Objectives: To explore ethnic variations in drug, tobacco and alcohol use and their correlation with other factors which operate through peer, familial and religious influences.
Design: Semi-structured interviews with 132 12-13-year-old young people from four ethnic groups attending secondary schools in two inner London boroughs and a follow-up interview completed approximately 17 months later.
Results: The data was analysed using chi-square and McNemar tests. Familial, religious and peer influence closely correlated with ethnicity. Bangladeshi young people showed lower levels of peer and higher levels of religious and familial involvement and lower levels of substance use. White young people reported higher levels of peer, lower levels of religious and familial involvement, and a higher level of substance use. Black African and Black Caribbean young people lay between the two extremes.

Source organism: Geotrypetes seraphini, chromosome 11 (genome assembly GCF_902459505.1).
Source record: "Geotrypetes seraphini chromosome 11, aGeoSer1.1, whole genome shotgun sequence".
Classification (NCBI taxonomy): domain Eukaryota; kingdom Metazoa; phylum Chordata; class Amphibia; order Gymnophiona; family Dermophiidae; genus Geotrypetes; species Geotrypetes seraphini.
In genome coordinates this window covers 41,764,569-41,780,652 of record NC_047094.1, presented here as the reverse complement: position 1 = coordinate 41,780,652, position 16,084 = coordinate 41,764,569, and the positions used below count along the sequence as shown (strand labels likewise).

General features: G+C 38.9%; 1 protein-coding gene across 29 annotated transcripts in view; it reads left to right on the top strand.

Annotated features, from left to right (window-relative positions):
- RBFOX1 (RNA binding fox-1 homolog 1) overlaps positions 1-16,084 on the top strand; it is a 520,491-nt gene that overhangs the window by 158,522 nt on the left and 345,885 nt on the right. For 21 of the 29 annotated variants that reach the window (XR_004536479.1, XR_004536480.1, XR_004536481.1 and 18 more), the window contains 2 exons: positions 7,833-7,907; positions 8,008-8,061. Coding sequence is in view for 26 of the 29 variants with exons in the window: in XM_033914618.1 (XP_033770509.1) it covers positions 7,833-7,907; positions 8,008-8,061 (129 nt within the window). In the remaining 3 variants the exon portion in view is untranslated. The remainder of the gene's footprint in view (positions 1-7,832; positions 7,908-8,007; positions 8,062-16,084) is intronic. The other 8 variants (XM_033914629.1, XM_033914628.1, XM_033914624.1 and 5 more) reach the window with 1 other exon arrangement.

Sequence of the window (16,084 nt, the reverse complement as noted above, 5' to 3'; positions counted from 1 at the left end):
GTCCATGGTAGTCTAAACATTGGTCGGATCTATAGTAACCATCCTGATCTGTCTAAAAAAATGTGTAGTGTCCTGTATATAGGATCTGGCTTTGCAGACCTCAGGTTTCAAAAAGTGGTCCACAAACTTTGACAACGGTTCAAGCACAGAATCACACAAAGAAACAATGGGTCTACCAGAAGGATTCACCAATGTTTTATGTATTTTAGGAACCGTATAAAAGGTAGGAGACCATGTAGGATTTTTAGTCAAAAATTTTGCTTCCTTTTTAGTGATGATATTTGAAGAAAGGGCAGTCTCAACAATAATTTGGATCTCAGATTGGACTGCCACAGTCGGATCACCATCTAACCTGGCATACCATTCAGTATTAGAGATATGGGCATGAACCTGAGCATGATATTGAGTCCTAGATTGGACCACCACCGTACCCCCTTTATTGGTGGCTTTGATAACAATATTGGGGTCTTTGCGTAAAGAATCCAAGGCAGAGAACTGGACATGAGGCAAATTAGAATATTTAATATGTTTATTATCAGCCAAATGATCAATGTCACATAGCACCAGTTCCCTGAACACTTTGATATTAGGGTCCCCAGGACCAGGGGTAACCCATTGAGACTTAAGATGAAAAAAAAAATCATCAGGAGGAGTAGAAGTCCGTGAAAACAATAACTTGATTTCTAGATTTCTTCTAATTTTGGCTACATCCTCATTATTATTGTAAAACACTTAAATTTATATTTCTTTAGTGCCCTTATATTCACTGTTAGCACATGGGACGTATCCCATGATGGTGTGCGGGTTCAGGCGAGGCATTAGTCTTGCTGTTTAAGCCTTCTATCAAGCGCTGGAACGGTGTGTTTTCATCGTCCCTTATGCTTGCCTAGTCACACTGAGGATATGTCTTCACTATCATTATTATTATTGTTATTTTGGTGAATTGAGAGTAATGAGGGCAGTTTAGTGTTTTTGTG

Conclusion: The findings suggest that young people with lower levels of familial and religious influence, or higher levels of peer influence, have higher levels of substance consumption than other young people. Health education initiatives need to promote personal decision-making skills within the context of the young people's individual culture. Cultural diversity should be recognised within local health education needs assessment.